Chapter 5 – Twenty
In 1880, Benjamin Button turned twenty years old, and he started working for his father at Roger Button & Co., Wholesale Hardware.
That same year, he began going out socially – that is, his father insisted on taking him to several fashionable dances. Roger Button was now fifty, so he and his son (who looked fifty) got along better than ever before. In fact, since Benjamin had stopped dying his grayish hair, the two looked like brothers.
One night in August, they dressed up in formal suits and got in their car. They drove out to a dance at the Shevlins’ country house which was situated just outside of Baltimore. It was a gorgeous evening. A full moon drenched the road, and it glowed silver. The blooming harvest flowers swayed, and gave off delicious aromas. The open country was carpeted with bright wheat. It was almost impossible not to be affected by the beauty of the night sky.
“Our dry goods business has a great future,” Roger Button was saying. He wasn’t a spiritual type of man. He had very simple desires.
“Old people like me can’t learn new tricks,” he said profoundly. “It’s you young people with energy and vitality that have the great future in front of you.”
Far up the road, the lights of the Shevlins’ country house drifted into view, and presently, there was a sighing sound… perhaps the delicate song of a violin.
They pulled up behind another handsome car, whose passengers were getting out.
A lady got out, then an elderly gentleman, and then another young lady who was as beautiful as sin.
Benjamin eyes snapped to her. He felt his body getting warmer. His cheeks blushed and his heart pounded in his ears. It was first love.
The girl was slender and frail, with hair that looked ashen under the moonlight. When she walked toward the house, the porch light made her hair honey colored. Over her shoulders, she was wearing a soft, yellow scarf. Her feet looked like little glittering buttons under her dress.
Roger Button leaned over to his son. “That,” he said, “is young Hildegarde Moncrief, the daughter of General Moncrief.”
Benjamin nodded coldly. “Pretty little thing,” he said indifferently. Later, he added: “Dad, you should introduce me to her.”
Miss Moncrief was in the center of a group. The Buttons approached. Being a traditional girl, she curtsied low to Benjamin. Yes, she said she would save a dance for him. He thanked her and walked away akwardly.
Until the time for his dance, he waited impatiently. He stood close to the wall, silent. He watched with jealousy as the beautiful Hildegarde Moncrief danced and talked with other young men. He could see the admiration in the boys’ faces. How obnoxious! How annoying! He got hot with anger.
But when his time came, he walked happily to the dance floor with her. The song was a lovely waltz from Paris. As he started dancing with her, his jealousy and anxiety melted away. He was blinded by love, and he felt like his life was just beginning.
“You and your brother got here at the same time that we did, didn’t you?” asked Hildegarde, looking up at him with eyes that were like bright blue enamel.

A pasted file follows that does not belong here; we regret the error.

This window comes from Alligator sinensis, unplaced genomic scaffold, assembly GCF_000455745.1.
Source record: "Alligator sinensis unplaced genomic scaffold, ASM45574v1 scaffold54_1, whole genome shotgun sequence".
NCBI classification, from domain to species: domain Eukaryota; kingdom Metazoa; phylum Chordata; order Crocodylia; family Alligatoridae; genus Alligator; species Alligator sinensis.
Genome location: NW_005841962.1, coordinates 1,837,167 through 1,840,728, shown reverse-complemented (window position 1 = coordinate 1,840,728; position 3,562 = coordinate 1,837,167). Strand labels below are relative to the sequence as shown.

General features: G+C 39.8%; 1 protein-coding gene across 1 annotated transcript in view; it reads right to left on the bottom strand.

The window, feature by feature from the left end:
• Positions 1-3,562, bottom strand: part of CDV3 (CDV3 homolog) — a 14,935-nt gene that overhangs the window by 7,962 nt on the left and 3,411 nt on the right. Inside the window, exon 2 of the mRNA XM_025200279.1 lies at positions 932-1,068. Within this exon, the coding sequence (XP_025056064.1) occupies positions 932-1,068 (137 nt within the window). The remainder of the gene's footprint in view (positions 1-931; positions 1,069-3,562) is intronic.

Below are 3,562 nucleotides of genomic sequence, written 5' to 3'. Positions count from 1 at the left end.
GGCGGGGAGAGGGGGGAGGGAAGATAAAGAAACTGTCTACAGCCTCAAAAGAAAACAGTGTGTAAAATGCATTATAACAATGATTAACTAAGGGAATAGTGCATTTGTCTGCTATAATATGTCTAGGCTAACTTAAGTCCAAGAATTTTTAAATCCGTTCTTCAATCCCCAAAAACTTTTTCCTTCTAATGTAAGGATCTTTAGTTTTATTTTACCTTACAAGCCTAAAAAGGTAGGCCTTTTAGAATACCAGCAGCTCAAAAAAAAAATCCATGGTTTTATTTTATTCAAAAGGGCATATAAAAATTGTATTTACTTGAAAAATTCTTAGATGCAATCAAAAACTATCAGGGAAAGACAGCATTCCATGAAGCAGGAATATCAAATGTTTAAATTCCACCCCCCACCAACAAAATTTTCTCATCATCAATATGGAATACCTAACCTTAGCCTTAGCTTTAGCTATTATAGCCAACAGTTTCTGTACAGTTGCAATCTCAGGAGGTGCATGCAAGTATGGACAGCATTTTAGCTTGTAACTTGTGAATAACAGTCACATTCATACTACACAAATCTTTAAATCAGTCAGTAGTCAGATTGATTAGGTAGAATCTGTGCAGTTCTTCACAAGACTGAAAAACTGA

Benjamin hesitated. If she mistook him for his father’s brother, should he tell her the truth? He remembered his experience at Yale, so he decided not to. He didn’t want to be made fun of again. And anyway, it would be rude to correct a lady. And it was even ruder to upset this beautiful occasion with the grotesque story of his birth. Maybe that story should be told later.
So he nodded, smiled, listened, and was happy.
“I like men who are your age,” Hildegarde told him. “Young boys are so idiotic. They only talk about how much alcohol they drink at college and how much money they lose playing cards. Men of your age know how to appreciate women.”
Benjamin felt like he was ready to propose. With an effort, he stopped himself from saying something stupid.
“You’re just the romantic age,” she continued, “fifty. Twenty five is too immature, thirty is overworked, forty is the age of long stories and sixty is… oh sixty is too near seventy. But fifty is the mellow age. I love fifty.”
Fifty seemed to be a glorious age. Benjamin wished passionately to be fifty.
“I’ve always said,” Hildegarde went on, “that I’d rather marry a man of fifty and be taken care of, than marry a man of thirty and take care of him.”
For Benjamin, the rest of the evening was bathed in a honey-coloured mist. Hildegarde gave him two more dances, and they discovered that they seemed to agree about everything.
They made plans to go driving together on the following Sunday, and continue talking.
Benjamin and his father finally left the party just before the crack of dawn, when the morning bees were humming and the fading moon was glimmering. They got in the car and Roger Button was talking about their family business, although Benjamin was hardly listening.
“… And what do you think is our best seller after hammers and nails?” Benjamin’s father was saying.
“Love,” replied Benjamin absent-mindedly.
“Gloves?” exclaimed Roger Button, “No, no, I mentioned gloves earlier.”
Benjamin glanced at his father with dazed eyes, still unable to listen to his father’s words.
The eastern sky cracked with pink morning light, and birds chirped and sang in the trees.
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